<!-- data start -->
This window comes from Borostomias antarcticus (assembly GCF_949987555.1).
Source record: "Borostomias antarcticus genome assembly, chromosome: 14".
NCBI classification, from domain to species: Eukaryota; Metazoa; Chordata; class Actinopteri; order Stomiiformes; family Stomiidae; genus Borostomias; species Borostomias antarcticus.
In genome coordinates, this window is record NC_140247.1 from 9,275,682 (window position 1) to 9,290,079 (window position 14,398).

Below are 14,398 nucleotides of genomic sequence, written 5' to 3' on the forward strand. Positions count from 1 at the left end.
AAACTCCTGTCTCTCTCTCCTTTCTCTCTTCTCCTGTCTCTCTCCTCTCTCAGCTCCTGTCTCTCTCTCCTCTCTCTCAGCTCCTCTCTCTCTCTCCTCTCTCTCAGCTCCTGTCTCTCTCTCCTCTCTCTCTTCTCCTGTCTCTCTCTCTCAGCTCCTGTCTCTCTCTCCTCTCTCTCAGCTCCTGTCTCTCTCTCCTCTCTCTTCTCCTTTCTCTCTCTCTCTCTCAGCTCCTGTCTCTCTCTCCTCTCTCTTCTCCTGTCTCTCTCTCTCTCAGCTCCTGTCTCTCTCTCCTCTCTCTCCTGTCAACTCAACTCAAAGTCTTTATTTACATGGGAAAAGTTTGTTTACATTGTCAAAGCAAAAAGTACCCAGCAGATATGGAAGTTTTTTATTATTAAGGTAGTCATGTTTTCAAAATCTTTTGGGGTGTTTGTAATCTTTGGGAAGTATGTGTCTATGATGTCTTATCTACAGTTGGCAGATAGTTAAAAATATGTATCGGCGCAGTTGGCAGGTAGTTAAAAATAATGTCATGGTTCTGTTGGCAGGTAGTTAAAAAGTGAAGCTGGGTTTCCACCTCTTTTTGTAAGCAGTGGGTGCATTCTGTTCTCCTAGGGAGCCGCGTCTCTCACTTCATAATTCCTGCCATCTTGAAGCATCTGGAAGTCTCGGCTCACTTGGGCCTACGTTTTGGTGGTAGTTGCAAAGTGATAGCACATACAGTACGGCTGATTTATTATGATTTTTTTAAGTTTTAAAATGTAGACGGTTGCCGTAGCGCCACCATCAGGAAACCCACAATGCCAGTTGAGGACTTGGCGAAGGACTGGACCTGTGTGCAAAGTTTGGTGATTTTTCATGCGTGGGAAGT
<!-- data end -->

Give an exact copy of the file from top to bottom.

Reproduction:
This window comes from Borostomias antarcticus (assembly GCF_949987555.1).
Source record: "Borostomias antarcticus genome assembly, chromosome: 14".
NCBI classification, from domain to species: Eukaryota; Metazoa; Chordata; class Actinopteri; order Stomiiformes; family Stomiidae; genus Borostomias; species Borostomias antarcticus.
In genome coordinates, this window is record NC_140247.1 from 9,275,682 (window position 1) to 9,290,079 (window position 14,398).

Below are 14,398 nucleotides of genomic sequence, written 5' to 3' on the forward strand. Positions count from 1 at the left end.
AAACTCCTGTCTCTCTCTCCTTTCTCTCTTCTCCTGTCTCTCTCCTCTCTCAGCTCCTGTCTCTCTCTCCTCTCTCTCAGCTCCTCTCTCTCTCTCCTCTCTCTCAGCTCCTGTCTCTCTCTCCTCTCTCTCTTCTCCTGTCTCTCTCTCTCAGCTCCTGTCTCTCTCTCCTCTCTCTCAGCTCCTGTCTCTCTCTCCTCTCTCTTCTCCTTTCTCTCTCTCTCTCTCAGCTCCTGTCTCTCTCTCCTCTCTCTTCTCCTGTCTCTCTCTCTCTCAGCTCCTGTCTCTCTCTCCTCTCTCTCCTGTCAACTCAACTCAAAGTCTTTATTTACATGGGAAAAGTTTGTTTACATTGTCAAAGCAAAAAGTACCCAGCAGATATGGAAGTTTTTTATTATTAAGGTAGTCATGTTTTCAAAATCTTTTGGGGTGTTTGTAATCTTTGGGAAGTATGTGTCTATGATGTCTTATCTACAGTTGGCAGATAGTTAAAAATATGTATCGGCGCAGTTGGCAGGTAGTTAAAAATAATGTCATGGTTCTGTTGGCAGGTAGTTAAAAAGTGAAGCTGGGTTTCCACCTCTTTTTGTAAGCAGTGGGTGCATTCTGTTCTCCTAGGGAGCCGCGTCTCTCACTTCATAATTCCTGCCATCTTGAAGCATCTGGAAGTCTCGGCTCACTTGGGCCTACGTTTTGGTGGTAGTTGCAAAGTGATAGCACATACAGTACGGCTGATTTATTATGATTTTTTTAAGTTTTAAAATGTAGACGGTTGCCGTAGCGCCACCATCAGGAAACCCACAATGCCAGTTGAGGACTTGGCGAAGGACTGGACCTGTGTGCAAAGTTTGGTGATTTTTCATGCGTGGGAAGT